Maryland's Department of Human Resources is facing a $1.5 million penalty as of today for failing to hire enough child welfare caseworkers by a deadline mandated by the General Assembly.
Secretary of Human Resources Christopher J. McCabe acknowledged in an interview yesterday that his department would fall short of a target of 1,880 workers and supervisors but expressed hope that legislators would provide some leniency.
"There's really no value in imposing a penalty on the department," McCabe said. "To try to take away money really makes no sense."
McCabe alerted legislators in a letter last month that the department had 1,742 filled positions at the time and was not likely to meet the target, which was included in last year's state budget. McCabe said that 103 workers had been hired by January but that 96 had left during the same period.
Child welfare caseworkers are charged with protecting children in abusive homes.
Sen. Ulysses Currie (D-Prince George's), chairman of the Senate Budget and Taxation Committee, said discussions are underway to determine whether to grant the department an extension on the requirement.
"My sense is there won't be, but we'll see," Currie said.
Del. Norman H. Conway (D-Wicomico), chairman of the House Appropriations Committee, said he was not eager to penalize the department. But he added, "Unfortunately, with departments, sometimes there are continuing issues raised, and it's the only thing that gets attention."
Hiring child welfare workers has been a chronic problem for the department. Starting pay for the job is typically in the low- to mid-$30,000 range, a department spokesman said. McCabe said that besides the modest pay, employees face stress and complicated work.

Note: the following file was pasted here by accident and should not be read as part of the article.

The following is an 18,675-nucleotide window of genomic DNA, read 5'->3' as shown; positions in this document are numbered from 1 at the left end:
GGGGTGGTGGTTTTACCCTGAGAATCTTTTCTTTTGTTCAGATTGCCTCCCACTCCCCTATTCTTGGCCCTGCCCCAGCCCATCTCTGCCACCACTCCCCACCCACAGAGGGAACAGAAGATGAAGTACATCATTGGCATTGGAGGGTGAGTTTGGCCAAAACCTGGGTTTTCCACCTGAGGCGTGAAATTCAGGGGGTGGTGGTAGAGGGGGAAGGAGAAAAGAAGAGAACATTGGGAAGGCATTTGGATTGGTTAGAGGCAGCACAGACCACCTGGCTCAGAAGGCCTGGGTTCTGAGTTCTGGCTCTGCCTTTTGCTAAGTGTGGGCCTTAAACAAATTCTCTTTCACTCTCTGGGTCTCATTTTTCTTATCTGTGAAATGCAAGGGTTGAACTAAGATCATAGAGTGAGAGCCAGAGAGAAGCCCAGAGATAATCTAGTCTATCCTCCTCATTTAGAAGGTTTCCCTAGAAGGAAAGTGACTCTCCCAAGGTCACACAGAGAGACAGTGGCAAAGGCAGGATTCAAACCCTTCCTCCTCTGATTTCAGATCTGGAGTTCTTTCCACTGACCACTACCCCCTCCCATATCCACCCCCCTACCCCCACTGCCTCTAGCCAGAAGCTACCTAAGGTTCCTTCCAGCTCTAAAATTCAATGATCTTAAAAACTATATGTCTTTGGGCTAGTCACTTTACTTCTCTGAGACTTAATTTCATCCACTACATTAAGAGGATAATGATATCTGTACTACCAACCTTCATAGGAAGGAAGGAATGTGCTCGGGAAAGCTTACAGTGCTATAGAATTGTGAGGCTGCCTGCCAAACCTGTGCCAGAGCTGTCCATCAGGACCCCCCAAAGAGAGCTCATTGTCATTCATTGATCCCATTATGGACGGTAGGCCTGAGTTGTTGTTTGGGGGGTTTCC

When children in state custody are harmed, state workers are blamed, often unfairly, he said.
"When something goes wrong or a child is harmed or killed, society likes to blame somebody, and they typically blame the government," he said.
McCabe's letter to lawmakers last month outlined several steps taken to speed up recruitment, including participation in job fairs and a new "quick hire" process.
Sharon Rubinstein, a spokeswoman for Advocates for Children and Youth, a child advocacy group in Maryland, said the department's hiring efforts have been hindered by the rapid turnover.
"It's like they're bailing water from a leaking boat," she said.
Rubinstein said she, too, was not eager to see the department lose money.
But she added: "It makes sense to enforce legislation that was passed in order to protect children. We don't want to see an already stressed budget further stressed, but the answer is for the department to do what's mandated in a timely way."
Separately yesterday, the state was recognized for a modest decrease in out-of-wedlock births in recent years.
Maryland was one of four states to receive a $25 million bonus from the federal government in recognition of its decline. Between 1999 and 2002, the out-of-wedlock birth rate fell 0.33 percent, officials said.
McCabe was joined at an event acknowledging the achievement by Lt. Gov. Michael S. Steele (R) and Wade F. Horn, an assistant secretary at the U.S. Department of Health and Human Services.
The federal government awards bonuses annually as part of the 1996 welfare reform law.